Despite missing World Cup, U.S. soccer fans have plenty to watch in 2018

On the heels of a disastrous 2017 campaign, supporters of the United States men's national team are no doubt looking forward to 2018 with excitement -- except that 2018 looks pretty dismal, as well. No Stars and Stripes at the World Cup. No games that matter. No excitement. No thrill. Gosh, that's depressing.

But it's not entirely accurate. While the Americans will miss the biggest tournament next summer and don't start qualifying for the 2022 edition until 2019, there are some reasons to be hopeful about soccer in 2018. We found one for each month. It wasn't easy, but we got all 12.

January: 'Camp Cupcake'

The U.S. drew Portugal 1-1 on Nov. 14 in their first match since The Night That Shall Never Be Named in Trinidad and Tobago, but the traditional January camp will be a more interesting experience. It will give the coaching staff (whoever that might be) a longer chance to look at some up-and-coming players.

This is Sebastian Lletget's time to shine. And Tyler Adams from the New York Red Bulls. Call guys like Cristian Roldan, Wil Trapp, Marky Delgado, Sean Davis and Zack Steffen to see what they have. Give 17-year-old rising star Andrew Carleton a shot. Heck, invite the entire U-17 U.S. squad. Let's widen the pool as far as possible.

February: The United States Soccer Federation presidential election

Here's the thing: It doesn't really matter who wins the top spot at the USSF. Whoever comes out on top isn't going to make wholesale changes to the system, nor will they have the power to do so even if they wanted to. (The whole problem with the position of president under Sunil Gulati is that he got too powerful; attempts should, and will, be made to limit that power in the future.) But it's still going to be interesting and potentially cathartic to watch this play out, to see who can talk a good game and create a winning coalition.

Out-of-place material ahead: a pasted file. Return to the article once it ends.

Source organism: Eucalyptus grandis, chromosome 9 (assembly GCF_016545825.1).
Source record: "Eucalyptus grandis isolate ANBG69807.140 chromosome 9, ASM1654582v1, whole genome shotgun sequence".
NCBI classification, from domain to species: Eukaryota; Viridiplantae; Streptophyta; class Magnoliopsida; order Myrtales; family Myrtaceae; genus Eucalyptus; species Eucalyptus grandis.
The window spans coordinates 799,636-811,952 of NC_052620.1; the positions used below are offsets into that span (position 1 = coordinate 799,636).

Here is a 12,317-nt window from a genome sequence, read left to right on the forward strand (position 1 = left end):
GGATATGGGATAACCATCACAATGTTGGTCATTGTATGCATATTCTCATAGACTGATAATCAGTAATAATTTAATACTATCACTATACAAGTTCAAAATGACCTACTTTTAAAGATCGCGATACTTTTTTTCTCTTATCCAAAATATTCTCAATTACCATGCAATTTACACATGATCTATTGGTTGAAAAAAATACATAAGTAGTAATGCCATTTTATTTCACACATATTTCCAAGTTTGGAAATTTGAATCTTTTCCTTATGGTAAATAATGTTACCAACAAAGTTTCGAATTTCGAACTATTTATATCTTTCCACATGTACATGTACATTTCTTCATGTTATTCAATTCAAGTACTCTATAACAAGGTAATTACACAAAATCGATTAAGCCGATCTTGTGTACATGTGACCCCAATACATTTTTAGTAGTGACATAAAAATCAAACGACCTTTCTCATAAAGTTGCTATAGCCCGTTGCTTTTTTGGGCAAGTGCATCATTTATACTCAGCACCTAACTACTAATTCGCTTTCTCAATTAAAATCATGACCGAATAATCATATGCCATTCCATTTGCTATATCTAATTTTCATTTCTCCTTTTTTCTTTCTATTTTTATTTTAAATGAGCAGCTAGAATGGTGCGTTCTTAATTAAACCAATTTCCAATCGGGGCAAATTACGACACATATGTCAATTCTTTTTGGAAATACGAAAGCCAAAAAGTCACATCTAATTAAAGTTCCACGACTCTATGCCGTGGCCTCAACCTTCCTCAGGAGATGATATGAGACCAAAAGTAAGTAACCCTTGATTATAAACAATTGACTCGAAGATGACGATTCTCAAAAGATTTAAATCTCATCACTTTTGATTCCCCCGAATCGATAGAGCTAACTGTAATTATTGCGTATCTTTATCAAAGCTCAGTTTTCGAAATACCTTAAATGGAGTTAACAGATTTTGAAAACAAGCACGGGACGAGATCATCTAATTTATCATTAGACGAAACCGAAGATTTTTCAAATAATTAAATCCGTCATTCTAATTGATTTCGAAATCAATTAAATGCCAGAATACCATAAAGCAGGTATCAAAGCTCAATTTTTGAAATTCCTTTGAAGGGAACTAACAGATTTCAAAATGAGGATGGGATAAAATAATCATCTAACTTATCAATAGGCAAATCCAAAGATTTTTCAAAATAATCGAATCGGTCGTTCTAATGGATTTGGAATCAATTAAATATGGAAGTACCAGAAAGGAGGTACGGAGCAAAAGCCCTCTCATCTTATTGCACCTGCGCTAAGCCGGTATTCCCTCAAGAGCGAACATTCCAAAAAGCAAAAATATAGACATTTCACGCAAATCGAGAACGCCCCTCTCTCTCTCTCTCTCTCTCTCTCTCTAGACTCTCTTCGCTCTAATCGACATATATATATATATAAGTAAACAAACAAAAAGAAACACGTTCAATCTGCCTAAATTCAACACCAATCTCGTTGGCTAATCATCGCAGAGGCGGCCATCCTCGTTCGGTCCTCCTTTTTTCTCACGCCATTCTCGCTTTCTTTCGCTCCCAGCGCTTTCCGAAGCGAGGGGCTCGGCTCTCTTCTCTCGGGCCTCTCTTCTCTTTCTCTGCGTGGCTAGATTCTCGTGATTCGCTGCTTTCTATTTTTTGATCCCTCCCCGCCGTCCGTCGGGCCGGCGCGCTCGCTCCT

March: The World Cup 2026 Bid Committee submits its bid

While we won't know the winner until a pre-World Cup vote in June, we should have a pretty good idea of where the combined U.S.-Canada-Mexico bid stands by the time United Bid Committee executive director John Kristick hands a large, long document to the FIFA Council in March. The bid has to be a heavy favorite over Morocco, the only other competitor, but FIFA being FIFA, who knows?

Will FIFA president Gianni Infantino look to penalize the U.S. and Gulati for failing to qualify for the 2018 World Cup? (I doubt it; if anything, it would seem that having Gulati land softly as head of the organizing committee would benefit Infantino's FIFA power play.)

April: Major League Soccer gets real

The domestic league starts in early March, but that first month is usually spent shaking off the rust, figuring out your team's best starting 11 and generally getting a sense of the season. The action picks up in earnest in April, with squads battling for positioning, exciting rookies starting to make their names and a plethora of high-profile new signings finding their legs. Plus, the newly revamped CONCACAF Champions League might be taking place, as well; the adjusted calendar helps, as MLS clubs will finally be playing in the heart of their season.